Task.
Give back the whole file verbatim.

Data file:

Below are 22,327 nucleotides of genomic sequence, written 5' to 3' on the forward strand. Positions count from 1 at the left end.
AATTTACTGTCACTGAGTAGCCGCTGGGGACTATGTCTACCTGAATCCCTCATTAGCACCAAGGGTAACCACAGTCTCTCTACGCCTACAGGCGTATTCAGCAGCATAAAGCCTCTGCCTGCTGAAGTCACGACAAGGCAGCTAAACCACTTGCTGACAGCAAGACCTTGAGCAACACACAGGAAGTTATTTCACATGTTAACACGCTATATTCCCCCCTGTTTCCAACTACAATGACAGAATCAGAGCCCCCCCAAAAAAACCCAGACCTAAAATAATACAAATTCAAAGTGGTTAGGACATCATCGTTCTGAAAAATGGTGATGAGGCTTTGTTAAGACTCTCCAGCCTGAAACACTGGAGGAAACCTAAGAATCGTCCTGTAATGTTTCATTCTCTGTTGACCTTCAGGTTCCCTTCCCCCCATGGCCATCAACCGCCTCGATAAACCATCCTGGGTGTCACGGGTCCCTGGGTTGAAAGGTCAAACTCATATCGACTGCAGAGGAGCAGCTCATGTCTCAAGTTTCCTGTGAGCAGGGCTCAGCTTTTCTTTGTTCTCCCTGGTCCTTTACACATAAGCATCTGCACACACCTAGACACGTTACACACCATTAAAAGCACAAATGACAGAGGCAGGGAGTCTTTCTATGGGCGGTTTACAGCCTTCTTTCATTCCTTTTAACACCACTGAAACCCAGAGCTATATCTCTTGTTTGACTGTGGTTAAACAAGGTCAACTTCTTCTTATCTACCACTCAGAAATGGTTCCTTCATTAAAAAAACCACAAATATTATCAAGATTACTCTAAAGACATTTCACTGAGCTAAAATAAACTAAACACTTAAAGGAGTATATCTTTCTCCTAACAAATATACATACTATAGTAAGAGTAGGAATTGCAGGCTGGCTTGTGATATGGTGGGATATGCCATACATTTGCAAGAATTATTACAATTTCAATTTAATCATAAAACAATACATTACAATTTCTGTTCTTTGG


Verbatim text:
Below are 22,327 nucleotides of genomic sequence, written 5' to 3' on the forward strand. Positions count from 1 at the left end.
AATTTACTGTCACTGAGTAGCCGCTGGGGACTATGTCTACCTGAATCCCTCATTAGCACCAAGGGTAACCACAGTCTCTCTACGCCTACAGGCGTATTCAGCAGCATAAAGCCTCTGCCTGCTGAAGTCACGACAAGGCAGCTAAACCACTTGCTGACAGCAAGACCTTGAGCAACACACAGGAAGTTATTTCACATGTTAACACGCTATATTCCCCCCTGTTTCCAACTACAATGACAGAATCAGAGCCCCCCCAAAAAAACCCAGACCTAAAATAATACAAATTCAAAGTGGTTAGGACATCATCGTTCTGAAAAATGGTGATGAGGCTTTGTTAAGACTCTCCAGCCTGAAACACTGGAGGAAACCTAAGAATCGTCCTGTAATGTTTCATTCTCTGTTGACCTTCAGGTTCCCTTCCCCCCATGGCCATCAACCGCCTCGATAAACCATCCTGGGTGTCACGGGTCCCTGGGTTGAAAGGTCAAACTCATATCGACTGCAGAGGAGCAGCTCATGTCTCAAGTTTCCTGTGAGCAGGGCTCAGCTTTTCTTTGTTCTCCCTGGTCCTTTACACATAAGCATCTGCACACACCTAGACACGTTACACACCATTAAAAGCACAAATGACAGAGGCAGGGAGTCTTTCTATGGGCGGTTTACAGCCTTCTTTCATTCCTTTTAACACCACTGAAACCCAGAGCTATATCTCTTGTTTGACTGTGGTTAAACAAGGTCAACTTCTTCTTATCTACCACTCAGAAATGGTTCCTTCATTAAAAAAACCACAAATATTATCAAGATTACTCTAAAGACATTTCACTGAGCTAAAATAAACTAAACACTTAAAGGAGTATATCTTTCTCCTAACAAATATACATACTATAGTAAGAGTAGGAATTGCAGGCTGGCTTGTGATATGGTGGGATATGCCATACATTTGCAAGAATTATTACAATTTCAATTTAATCATAAAACAATACATTACAATTTCTGTTCTTTGG